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Cannabidiol is a Potential Treatment for Sturge-Weber Syndrome


Clinical trial find significant improvements in SWS patients taking cannabidoil

Sturge-Weber syndrome (SWS), also known as encephalotrigeminal angiomatosis, is a rare congenital disorder that affects the development of blood vessels. The hallmark of Sturge-Weber syndrome is a port-wine stain birthmark, a dark red or purple mark that usually appears on one side of the face. This birthmark is caused by an overgrowth of blood vessels in the skin and is typically present at birth or in early infancy. The port-wine stain birthmark may involve the forehead, eyelids, and upper cheek, and its size and extent can vary widely.

Neurological abnormalities are also common in Sturge-Weber syndrome and can vary in severity. They may include seizures, developmental delays, intellectual disability, muscle weakness or paralysis on one side of the body (hemiparesis), vision loss, and glaucoma. Seizures are often the first symptom to appear, typically starting in infancy or early childhood.

Eye abnormalities in Sturge-Weber syndrome can include glaucoma, which is increased pressure in the eye that can cause damage to the optic nerve and result in vision loss. Glaucoma associated with Sturge-Weber syndrome usually affects only one eye.

Clinical Trial

In a clinical trial, ten patients with SWS and controlled seizures but cognitive impairments were given oral cannabidiol (also known as Epidiolex) for six months, and their outcomes were monitored. The patients took cannabidiol orally at 5 to 20 mg/kg/day doses. The effects of the drug were assessed using various measures, including SWS neuro score, port-wine birthmark score, quality of life, and adverse events, which were recorded every four to 12 weeks. Neuropsychologic, psychiatric, and motor assessments were conducted at the beginning of the study and after six months of treatment.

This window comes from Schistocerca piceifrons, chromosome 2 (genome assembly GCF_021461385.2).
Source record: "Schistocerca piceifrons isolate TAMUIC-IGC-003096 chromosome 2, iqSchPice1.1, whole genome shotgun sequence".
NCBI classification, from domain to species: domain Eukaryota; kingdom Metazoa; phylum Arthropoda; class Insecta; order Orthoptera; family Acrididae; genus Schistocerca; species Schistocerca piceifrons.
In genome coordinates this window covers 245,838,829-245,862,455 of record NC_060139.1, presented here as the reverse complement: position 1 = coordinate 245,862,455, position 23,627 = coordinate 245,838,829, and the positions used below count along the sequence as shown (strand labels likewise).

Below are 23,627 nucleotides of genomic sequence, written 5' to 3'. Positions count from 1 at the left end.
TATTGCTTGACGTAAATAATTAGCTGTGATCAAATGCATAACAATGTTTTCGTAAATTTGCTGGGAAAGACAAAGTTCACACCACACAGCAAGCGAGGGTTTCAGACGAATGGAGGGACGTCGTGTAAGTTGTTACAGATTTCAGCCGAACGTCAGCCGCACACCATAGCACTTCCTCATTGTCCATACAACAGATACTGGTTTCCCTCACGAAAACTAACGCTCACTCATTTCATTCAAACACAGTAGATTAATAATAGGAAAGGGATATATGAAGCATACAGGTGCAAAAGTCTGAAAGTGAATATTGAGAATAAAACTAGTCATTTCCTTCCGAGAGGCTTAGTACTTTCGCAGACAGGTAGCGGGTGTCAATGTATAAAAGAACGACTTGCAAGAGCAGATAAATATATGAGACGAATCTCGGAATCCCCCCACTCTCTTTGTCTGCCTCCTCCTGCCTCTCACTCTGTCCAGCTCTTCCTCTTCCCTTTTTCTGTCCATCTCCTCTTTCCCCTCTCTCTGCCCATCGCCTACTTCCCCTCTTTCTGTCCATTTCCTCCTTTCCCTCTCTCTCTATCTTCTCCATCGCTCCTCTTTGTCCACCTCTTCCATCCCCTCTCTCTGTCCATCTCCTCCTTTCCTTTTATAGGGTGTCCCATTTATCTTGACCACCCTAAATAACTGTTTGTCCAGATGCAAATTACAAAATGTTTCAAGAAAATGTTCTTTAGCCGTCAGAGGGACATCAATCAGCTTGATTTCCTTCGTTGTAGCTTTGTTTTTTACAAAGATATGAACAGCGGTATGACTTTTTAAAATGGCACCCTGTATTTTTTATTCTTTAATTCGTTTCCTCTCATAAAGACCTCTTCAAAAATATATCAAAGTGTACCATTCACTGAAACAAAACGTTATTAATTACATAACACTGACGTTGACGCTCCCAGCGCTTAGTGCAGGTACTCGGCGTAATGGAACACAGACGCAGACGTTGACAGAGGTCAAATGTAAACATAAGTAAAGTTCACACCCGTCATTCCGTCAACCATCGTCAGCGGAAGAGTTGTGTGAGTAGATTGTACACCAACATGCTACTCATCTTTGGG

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Cannabidiol was generally well tolerated, with only mild to moderate side effects reported by six patients who continued the treatment. Only one patient withdrew from the study due to moderate side effects. No seizures were reported during the study period.

Significant improvements were observed in SWS neuro score, patient-reported quality of life, anxiety and emotional regulation, and bimanual ability use. However, the baseline migraine quality of life score was already high in these patients and remained high throughout the study. Neuropsychologic and other quality of life and motor outcomes remained stable, with some improvements noted in some patients.


This study suggests cannabidiol may positively affect various outcomes in patients with SWS. Still, more research is needed to understand its potential benefits and confirm these findings. It is essential to consult with healthcare professionals before starting any new treatment for Sturge-Weber syndrome or any other medical condition.

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This content is for informational and educational purposes only. It is not intended to provide medical advice or to take the place of such advice or treatment from a personal physician. All readers/viewers of this content are advised to consult their doctors or qualified health professionals regarding specific health questions. CenTrial Data Ltd. does not take responsibility for possible health consequences of any person or persons reading or following the information in this educational content. Treatments and clinical trials mentioned may not be appropriate or available for all trial participants. Outcomes from treatments and clinical trials may vary from person to person. Consult with your doctor as to whether a clinical trial is a suitable option for your condition. Assistance from generative AI tools may have been used in writing this article.